The government of Thailand has made it clear that it intends to fully utilize public-private partnerships (PPPs) in order to implement the country’s upcoming infrastructure development goals. The adoption of the Private Investment in State Undertakings Act B.E. 2556 (2013) (PISUA) and the announcement of the Strategic Plan on Private Investment in State Undertakings in 2015 demonstrate the specific policy objectives the government intends to achieve through using PPPs.
In Thailand, for PPP projects that fall under the PISUA, the governmental work units in charge of a particular project are required to offer terms of a joint investment agreement which have been approved by the State Enterprise Policy Office and the Policy Board on Allowing Private Entities to Make Joint Investment in the State’s Business. At minimum, the joint investment agreement is required to contain the period of the project, details concerning the implementation of the project or services to be performed, rates on the service fees and method of payment, assets of the project company and land ownership, as well as other standard clauses such as force majeure, termination and liquidated damages, guarantee and insurance, and dispute resolution.
Although the discussion around PPPs makes it seem as though there is a common contractual framework for each type of project, the reality is that the terms of the agreement between the government agency or ministry and the private investor are quite varied. The agreement form and structure will depend largely on the existence and allocation of various risk factors inherent in PPP projects.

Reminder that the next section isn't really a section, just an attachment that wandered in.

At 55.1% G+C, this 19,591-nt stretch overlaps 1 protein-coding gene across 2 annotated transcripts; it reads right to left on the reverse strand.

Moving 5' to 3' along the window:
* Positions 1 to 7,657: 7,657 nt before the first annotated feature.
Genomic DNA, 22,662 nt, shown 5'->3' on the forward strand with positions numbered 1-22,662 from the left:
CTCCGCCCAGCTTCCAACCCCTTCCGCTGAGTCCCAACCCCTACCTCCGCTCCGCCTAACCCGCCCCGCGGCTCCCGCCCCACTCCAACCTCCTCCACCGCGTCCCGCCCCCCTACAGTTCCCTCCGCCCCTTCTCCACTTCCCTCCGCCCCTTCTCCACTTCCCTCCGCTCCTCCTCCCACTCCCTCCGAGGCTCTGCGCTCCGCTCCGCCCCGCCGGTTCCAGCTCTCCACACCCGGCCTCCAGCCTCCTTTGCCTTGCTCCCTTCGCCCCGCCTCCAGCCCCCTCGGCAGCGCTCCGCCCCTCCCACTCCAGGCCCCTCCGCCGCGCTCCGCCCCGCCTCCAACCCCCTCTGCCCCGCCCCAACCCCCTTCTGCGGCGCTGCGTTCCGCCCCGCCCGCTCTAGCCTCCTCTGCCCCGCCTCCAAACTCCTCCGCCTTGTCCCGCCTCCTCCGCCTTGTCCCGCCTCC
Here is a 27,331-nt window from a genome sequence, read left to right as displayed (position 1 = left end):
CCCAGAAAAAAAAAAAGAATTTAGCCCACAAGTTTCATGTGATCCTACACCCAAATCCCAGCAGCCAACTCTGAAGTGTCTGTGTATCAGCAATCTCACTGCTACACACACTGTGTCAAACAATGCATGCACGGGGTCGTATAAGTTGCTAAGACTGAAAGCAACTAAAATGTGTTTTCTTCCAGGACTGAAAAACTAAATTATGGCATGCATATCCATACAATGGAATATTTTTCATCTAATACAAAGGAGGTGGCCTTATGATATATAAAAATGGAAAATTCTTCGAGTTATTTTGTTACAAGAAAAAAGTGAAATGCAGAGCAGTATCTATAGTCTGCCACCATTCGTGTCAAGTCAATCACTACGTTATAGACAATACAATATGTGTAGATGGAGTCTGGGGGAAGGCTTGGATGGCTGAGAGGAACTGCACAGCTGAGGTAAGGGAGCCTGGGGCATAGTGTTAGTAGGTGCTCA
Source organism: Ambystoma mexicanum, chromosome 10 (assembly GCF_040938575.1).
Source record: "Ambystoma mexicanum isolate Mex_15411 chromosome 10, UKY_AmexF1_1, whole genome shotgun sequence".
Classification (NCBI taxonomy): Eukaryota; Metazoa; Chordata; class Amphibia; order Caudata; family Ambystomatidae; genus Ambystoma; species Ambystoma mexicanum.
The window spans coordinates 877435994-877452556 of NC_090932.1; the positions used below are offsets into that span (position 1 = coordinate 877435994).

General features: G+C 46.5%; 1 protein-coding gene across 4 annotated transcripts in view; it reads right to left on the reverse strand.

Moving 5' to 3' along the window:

For instance, the demand by end users for a particular project may be less than what is originally projected—this is often referred to as “demand risk.” For motorway or railroad projects, there is always a great deal of uncertainty surrounding the degree to which the public will make use of additional transport infrastructure. Although part of the technical due diligence of any project will be an assessment of likely demand, it is impossible to predict with absolute certainty the actual demand by consumers once the project is operational. By contrast, demand for power generation in specific geographical areas tends to be more predictable, as current shortfalls and forecasts for increased energy consumption are often more readily apparent. Private parties to energy PPP agreements often mitigate against demand risk by insisting on guaranteed feed-in-tariff rates, or “take-or-pay” terms in the power purchase agreement.
In the concession model—which in Thailand is utilized in a number of sectors such as upstream petroleum production—the agreement allocates the majority of the risks and benefits of successful project implementation to the private entity. This generally includes complete assumption of the demand risk by the concessionaire. By contrast, when the PPP agreement takes the form of an operating and maintenance agreement, the demand risk remains with the public sector while the private entity acts mainly as a service contractor.
In comparison to these more extreme types of PPP arrangements, a “Design-Build” or “Design-Build-Operate” (DBO) model allows the public sector to maintain ownership over the project while allocating the design and construction tasks to a private entity. If the private sector entity is operating the project, it often does so in exchange for fixed fees while the public sector recoups its costs through pay-as-you-go fees from the public. The DBO is a common structure—though not the only structure available—in toll-road projects.